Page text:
On a hot and humid night in the historic Balmain Presbyterian Church the Sydney Piano Trio gave its inaugural concert with works by Hummel, Ravel and Pauline Oliveros, (b.1932). Mid-January in Sydney is a time when classical concertgoers find the going a little tough as there are very few concerts to attend. So it was a delight to hear this varied and intelligently conceived program performed by the newest chamber group in our city.
Technically impeccable and thoroughly musical performers
The two string players, violinist Alex Norton and cellist Christopher Pidcock, are part of the new breed of young, technically impeccable and thoroughly musical performers who have joined the ranks of the Sydney Symphony Orchestra over the last couple of years. Even in this, their first recital it was clear that there was a uniform approach to pulse, vibrato speeds and all the other technical aspects that are the starting point to making music.
Hummel Piano Trio no. 2 displayed their technique and warmth of tone
Hummel’s Piano Trio no. 2, from 1799, is a lightweight though pleasant work showing the influence of Mozart and also little hints of Beethoven. It was an appropriate choice for the Sydney Piano Trio as it allowed all three players to display their technique and the warmth of their tone.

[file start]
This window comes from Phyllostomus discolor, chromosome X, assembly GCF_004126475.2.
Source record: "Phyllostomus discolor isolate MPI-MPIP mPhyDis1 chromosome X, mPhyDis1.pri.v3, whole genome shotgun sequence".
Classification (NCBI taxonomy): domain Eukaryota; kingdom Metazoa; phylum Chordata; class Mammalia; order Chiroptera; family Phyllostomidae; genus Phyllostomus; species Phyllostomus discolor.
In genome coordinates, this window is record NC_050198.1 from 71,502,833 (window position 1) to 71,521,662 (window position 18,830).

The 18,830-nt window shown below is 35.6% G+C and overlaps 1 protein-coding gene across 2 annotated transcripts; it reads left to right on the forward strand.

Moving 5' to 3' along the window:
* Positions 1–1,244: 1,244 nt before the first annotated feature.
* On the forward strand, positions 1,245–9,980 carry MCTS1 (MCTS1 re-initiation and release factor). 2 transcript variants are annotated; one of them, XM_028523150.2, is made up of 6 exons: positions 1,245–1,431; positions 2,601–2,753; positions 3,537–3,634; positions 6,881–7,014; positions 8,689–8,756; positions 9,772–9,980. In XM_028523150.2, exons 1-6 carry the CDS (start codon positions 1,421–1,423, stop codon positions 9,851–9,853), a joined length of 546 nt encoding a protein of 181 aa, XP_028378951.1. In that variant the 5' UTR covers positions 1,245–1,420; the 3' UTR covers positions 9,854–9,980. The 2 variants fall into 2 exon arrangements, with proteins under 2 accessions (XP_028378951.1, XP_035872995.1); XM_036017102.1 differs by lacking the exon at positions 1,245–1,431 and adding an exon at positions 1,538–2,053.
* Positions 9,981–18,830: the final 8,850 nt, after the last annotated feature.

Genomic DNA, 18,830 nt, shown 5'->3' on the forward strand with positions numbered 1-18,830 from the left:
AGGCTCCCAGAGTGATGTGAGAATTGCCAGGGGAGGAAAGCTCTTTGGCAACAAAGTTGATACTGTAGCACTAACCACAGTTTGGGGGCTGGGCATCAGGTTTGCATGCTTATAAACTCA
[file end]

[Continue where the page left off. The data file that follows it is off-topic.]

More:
Tree/Peace (1984) by the American Pauline Oliveros was probably receiving its Australian premiere. Even though Oliveros is well known and indeed revered in the USA, her music does not travel all that well as it has a looseness of form that does not allow her musical argument to develop to its best advantage. Still, I was pleased to hear the work in a concert setting.
Ravel Piano Trio in A minor had enchanting string playing
The major work, and the only one on the program by an acknowledged master, was Ravel’s Piano Trio in A minor (1914). This unabashed romantic music was started before the outbreak of the First World War but completed in a hurry soon after hostilities had started. Even though there is much beautiful writing for the strings, as was evidenced by the enchanting string playing at the end of the first movement and again in the slow movement, it really is a piece where the piano comes to the fore. Jocelyn Ho brought forward a considered approach to this work but was a little overshadowed by the strings. Maybe this was in part due to the small grand piano as in her recordings I know her to be a powerful and dynamic performer. It was a good performance but the magic that can occur in his work was not quite there.
Our city is fortunate to have the Sydney Piano Trio.
It is clear that this is an ensemble of the highest technical standard and that they bring a real excitement to the stage. The very enthusiastic audience gave them a welcome to remember.
Sydney Piano Trio | Classical: Redefined | Friday, January 16th, Balmain Presbyterian Church
Alex Norton – violin, Christopher Pidcock – cello, Jocelyn Ho – piano